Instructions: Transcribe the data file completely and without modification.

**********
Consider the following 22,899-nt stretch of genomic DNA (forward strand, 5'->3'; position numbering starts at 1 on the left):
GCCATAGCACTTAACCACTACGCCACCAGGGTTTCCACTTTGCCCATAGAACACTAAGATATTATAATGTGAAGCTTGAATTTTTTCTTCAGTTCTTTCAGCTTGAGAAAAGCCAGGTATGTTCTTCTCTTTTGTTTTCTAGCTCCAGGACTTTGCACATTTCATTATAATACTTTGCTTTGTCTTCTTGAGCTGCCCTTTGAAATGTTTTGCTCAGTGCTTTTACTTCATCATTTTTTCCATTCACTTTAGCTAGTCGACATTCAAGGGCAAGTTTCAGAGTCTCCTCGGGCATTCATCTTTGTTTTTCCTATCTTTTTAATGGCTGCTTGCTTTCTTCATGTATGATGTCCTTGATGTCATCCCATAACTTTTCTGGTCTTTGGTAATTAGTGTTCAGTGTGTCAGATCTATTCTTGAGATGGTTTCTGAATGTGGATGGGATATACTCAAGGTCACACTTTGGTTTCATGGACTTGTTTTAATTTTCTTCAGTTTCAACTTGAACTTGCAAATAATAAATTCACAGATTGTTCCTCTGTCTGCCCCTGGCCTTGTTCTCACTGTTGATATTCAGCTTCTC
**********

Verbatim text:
Consider the following 22,899-nt stretch of genomic DNA (forward strand, 5'->3'; position numbering starts at 1 on the left):
GCCATAGCACTTAACCACTACGCCACCAGGGTTTCCACTTTGCCCATAGAACACTAAGATATTATAATGTGAAGCTTGAATTTTTTCTTCAGTTCTTTCAGCTTGAGAAAAGCCAGGTATGTTCTTCTCTTTTGTTTTCTAGCTCCAGGACTTTGCACATTTCATTATAATACTTTGCTTTGTCTTCTTGAGCTGCCCTTTGAAATGTTTTGCTCAGTGCTTTTACTTCATCATTTTTTCCATTCACTTTAGCTAGTCGACATTCAAGGGCAAGTTTCAGAGTCTCCTCGGGCATTCATCTTTGTTTTTCCTATCTTTTTAATGGCTGCTTGCTTTCTTCATGTATGATGTCCTTGATGTCATCCCATAACTTTTCTGGTCTTTGGTAATTAGTGTTCAGTGTGTCAGATCTATTCTTGAGATGGTTTCTGAATGTGGATGGGATATACTCAAGGTCACACTTTGGTTTCATGGACTTGTTTTAATTTTCTTCAGTTTCAACTTGAACTTGCAAATAATAAATTCACAGATTGTTCCTCTGTCTGCCCCTGGCCTTGTTCTCACTGTTGATATTCAGCTTCTC